2008 128i coupe (E82)

Jan ’23: I’ve been looking for one of these cars for a while. At this time, these cars are the final iteration of the naturally aspirated inline-6 with a manual gearbox and hydraulic steering. So I went looking for a 128i coupe with a manual gearbox. They’re not as common as I had hoped, but one eventually popped up locally on FB Marketplace. Relatively high mileage (170K), engine problems, dead battery. Nothing much out of the ordinary, eh?

This particular one is a pretty early production base model coupe, known internally as the E82 chassis. Mine is Karmesin (crimson red) over an Anthrazit (black) interior. The upholstery is BMW’s vinyl leatherette, known as ‘Sensatec’. I’m pretty impressed with the durability and the feel, it does seem like a decent material. The only installed option is the cold-weather pack, with heated seats and headlight sprayers. Oddly, the build sheet reports that it’s a hot weather version.

I’ve been trying to figure out the rough running problem; this car is equipped with the N52, a 3.0 liter inline 6 that BMW installed in virtually everything. The single-stage intake manifold results in about 200hp. These engines are pretty durable in general but they do have their issues. This one has no problem starting, but it runs incredibly rough. No power, low idle, stalls in short order. The PO claimed it had zero compression in a cylinder. Sounds about right.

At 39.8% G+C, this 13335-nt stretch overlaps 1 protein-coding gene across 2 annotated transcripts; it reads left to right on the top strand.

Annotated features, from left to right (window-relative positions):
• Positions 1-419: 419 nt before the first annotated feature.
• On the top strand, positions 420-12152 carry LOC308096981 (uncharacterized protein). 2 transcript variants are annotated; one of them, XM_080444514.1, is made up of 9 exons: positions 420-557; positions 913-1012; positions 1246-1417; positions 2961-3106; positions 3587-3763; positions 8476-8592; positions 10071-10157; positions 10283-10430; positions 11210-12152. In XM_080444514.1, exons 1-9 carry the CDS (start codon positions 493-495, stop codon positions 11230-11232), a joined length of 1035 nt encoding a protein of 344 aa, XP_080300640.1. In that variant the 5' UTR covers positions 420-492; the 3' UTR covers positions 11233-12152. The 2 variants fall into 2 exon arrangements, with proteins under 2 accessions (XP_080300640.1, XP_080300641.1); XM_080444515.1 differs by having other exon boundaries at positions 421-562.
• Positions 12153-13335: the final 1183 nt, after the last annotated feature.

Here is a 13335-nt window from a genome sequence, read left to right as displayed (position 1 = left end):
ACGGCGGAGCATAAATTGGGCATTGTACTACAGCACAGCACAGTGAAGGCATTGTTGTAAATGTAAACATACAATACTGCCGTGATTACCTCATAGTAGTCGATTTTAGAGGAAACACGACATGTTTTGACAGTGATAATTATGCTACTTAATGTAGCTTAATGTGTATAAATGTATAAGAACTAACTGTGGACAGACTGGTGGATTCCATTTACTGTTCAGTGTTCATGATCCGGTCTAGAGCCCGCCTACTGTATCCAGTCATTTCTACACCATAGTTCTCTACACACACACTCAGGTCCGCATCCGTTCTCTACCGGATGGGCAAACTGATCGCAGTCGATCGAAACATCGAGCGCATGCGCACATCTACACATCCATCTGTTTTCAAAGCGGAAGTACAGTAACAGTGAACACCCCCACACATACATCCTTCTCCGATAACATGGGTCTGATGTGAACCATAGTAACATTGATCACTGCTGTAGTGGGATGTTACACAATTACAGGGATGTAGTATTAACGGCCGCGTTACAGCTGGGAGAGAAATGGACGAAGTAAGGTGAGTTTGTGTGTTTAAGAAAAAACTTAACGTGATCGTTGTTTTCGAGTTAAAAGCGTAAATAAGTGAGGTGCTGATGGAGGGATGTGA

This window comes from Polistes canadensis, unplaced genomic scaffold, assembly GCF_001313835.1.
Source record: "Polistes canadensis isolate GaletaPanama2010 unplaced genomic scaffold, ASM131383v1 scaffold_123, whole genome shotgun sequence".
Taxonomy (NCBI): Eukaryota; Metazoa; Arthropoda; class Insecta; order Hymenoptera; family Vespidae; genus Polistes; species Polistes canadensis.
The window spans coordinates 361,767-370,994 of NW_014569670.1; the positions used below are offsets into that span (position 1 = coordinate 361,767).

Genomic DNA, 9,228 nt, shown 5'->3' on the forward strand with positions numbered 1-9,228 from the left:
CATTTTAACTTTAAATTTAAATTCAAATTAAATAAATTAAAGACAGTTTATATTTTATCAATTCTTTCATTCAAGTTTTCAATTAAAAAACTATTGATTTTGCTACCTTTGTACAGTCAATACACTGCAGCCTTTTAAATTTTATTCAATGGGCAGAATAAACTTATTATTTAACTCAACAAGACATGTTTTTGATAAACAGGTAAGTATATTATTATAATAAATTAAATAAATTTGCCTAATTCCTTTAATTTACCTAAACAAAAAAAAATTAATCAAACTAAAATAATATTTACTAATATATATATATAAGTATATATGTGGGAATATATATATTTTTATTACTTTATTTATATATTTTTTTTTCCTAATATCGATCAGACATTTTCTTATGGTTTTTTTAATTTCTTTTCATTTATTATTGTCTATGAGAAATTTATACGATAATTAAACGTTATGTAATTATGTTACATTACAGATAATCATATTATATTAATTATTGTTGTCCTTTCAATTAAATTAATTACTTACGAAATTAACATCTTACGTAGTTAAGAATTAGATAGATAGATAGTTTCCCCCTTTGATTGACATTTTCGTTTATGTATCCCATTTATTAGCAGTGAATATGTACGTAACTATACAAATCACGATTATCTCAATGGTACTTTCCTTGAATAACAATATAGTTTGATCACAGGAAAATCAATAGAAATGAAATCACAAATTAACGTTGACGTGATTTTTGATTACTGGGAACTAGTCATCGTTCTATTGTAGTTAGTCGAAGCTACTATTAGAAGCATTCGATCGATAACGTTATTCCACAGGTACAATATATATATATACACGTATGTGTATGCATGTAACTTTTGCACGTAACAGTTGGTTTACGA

I’ve replaced the battery. The car woke up from a long nap in relatively good shape. No major problems, my scanner reported cyl 1-6 misfires, multiple cylinder misfires, and a MAF out of range error. My primary suspicion is a massive vacuum leak, but these motors do have occasional problems with dropped valvetronic springs, cam timing phase errors, and can also have broken bolts in the VANOS drive gears in later versions.

My first repair was the PCV system in the rear of the engine; these kits are available on Amazon for about $20. It’s not really easy to take this apart, but I found that a good sharp 1/2″ wood chisel became my tool of choice. Although the internal diaphragm was indeed split, there was no change. The motor is still barely running.